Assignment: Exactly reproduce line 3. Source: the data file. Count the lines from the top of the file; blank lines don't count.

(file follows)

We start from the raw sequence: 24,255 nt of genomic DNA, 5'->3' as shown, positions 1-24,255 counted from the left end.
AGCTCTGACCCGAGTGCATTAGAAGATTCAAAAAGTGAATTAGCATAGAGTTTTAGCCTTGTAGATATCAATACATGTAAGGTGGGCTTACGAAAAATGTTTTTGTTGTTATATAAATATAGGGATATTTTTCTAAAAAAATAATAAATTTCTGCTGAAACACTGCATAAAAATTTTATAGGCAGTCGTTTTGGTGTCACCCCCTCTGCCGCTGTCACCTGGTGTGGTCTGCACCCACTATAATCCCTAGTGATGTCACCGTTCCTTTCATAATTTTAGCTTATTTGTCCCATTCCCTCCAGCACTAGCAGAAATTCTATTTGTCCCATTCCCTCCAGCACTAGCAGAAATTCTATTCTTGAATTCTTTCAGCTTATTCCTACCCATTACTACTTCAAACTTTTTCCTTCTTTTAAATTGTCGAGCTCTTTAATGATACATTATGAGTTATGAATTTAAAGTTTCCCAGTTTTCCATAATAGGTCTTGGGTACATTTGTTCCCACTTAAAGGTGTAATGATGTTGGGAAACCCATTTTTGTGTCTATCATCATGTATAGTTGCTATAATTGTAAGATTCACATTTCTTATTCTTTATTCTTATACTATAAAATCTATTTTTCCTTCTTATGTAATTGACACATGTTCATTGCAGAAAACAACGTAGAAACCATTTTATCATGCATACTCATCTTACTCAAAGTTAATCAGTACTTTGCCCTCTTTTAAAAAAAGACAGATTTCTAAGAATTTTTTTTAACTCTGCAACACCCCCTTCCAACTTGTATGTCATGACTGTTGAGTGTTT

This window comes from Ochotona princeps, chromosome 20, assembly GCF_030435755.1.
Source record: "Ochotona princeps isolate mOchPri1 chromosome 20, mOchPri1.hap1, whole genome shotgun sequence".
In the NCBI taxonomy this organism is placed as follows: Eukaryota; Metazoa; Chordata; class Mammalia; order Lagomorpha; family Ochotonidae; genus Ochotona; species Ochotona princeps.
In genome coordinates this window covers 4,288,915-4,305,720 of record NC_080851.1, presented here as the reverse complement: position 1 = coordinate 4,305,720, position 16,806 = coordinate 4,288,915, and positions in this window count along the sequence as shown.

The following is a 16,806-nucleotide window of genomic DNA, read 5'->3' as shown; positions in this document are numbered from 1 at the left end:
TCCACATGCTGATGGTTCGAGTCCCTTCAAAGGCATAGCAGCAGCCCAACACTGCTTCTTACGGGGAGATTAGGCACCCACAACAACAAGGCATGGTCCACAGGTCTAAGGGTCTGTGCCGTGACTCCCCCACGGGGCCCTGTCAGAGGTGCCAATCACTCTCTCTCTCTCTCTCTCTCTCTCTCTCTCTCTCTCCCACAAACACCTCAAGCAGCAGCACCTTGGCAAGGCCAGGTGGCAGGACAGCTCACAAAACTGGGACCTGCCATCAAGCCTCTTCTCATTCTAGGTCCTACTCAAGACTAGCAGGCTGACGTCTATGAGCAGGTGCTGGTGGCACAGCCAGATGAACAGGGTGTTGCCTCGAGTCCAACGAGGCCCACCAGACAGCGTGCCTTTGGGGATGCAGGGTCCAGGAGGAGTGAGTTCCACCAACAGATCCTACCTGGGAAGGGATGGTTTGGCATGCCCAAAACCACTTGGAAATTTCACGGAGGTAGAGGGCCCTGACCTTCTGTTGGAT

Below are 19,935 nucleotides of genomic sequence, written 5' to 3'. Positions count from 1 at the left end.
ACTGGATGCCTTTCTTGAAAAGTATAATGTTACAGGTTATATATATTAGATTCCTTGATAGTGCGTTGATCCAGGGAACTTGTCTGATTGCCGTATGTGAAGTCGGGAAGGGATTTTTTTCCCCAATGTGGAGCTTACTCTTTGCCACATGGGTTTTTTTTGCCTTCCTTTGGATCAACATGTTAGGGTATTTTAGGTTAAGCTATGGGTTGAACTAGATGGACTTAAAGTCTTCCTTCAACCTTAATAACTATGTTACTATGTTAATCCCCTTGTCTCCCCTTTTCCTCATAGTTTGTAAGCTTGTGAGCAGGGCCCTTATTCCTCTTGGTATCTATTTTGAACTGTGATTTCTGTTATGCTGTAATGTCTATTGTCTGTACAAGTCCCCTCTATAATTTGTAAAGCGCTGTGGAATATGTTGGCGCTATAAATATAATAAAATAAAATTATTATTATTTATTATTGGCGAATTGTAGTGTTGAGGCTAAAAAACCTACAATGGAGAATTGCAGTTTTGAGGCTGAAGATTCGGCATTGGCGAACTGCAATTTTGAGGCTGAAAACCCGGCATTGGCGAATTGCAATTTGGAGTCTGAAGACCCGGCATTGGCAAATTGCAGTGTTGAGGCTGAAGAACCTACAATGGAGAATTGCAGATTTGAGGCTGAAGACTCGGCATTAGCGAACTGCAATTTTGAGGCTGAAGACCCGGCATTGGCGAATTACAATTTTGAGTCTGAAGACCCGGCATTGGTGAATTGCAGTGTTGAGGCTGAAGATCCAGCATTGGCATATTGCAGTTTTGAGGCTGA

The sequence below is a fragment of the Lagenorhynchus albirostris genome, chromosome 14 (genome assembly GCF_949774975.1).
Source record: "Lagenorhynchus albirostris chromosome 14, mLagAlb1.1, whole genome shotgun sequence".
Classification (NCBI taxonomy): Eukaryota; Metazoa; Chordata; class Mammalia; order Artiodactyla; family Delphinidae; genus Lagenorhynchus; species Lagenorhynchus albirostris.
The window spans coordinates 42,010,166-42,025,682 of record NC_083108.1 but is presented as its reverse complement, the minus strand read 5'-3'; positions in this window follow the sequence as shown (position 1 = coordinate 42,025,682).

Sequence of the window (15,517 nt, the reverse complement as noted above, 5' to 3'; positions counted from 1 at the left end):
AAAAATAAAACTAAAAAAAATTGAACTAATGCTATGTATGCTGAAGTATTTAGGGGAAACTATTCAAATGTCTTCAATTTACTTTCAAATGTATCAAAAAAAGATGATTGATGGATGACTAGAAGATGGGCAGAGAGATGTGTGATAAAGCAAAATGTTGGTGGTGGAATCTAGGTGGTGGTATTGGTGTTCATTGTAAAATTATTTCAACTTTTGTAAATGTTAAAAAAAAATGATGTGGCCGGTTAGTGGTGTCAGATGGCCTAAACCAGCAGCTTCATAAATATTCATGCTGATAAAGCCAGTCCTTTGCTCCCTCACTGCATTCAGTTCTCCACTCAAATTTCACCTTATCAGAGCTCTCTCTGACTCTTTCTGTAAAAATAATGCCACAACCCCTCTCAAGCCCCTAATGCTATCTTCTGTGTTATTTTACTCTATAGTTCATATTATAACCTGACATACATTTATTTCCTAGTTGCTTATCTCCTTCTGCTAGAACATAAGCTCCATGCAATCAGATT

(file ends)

This window comes from Ochotona princeps, chromosome 20, assembly GCF_030435755.1.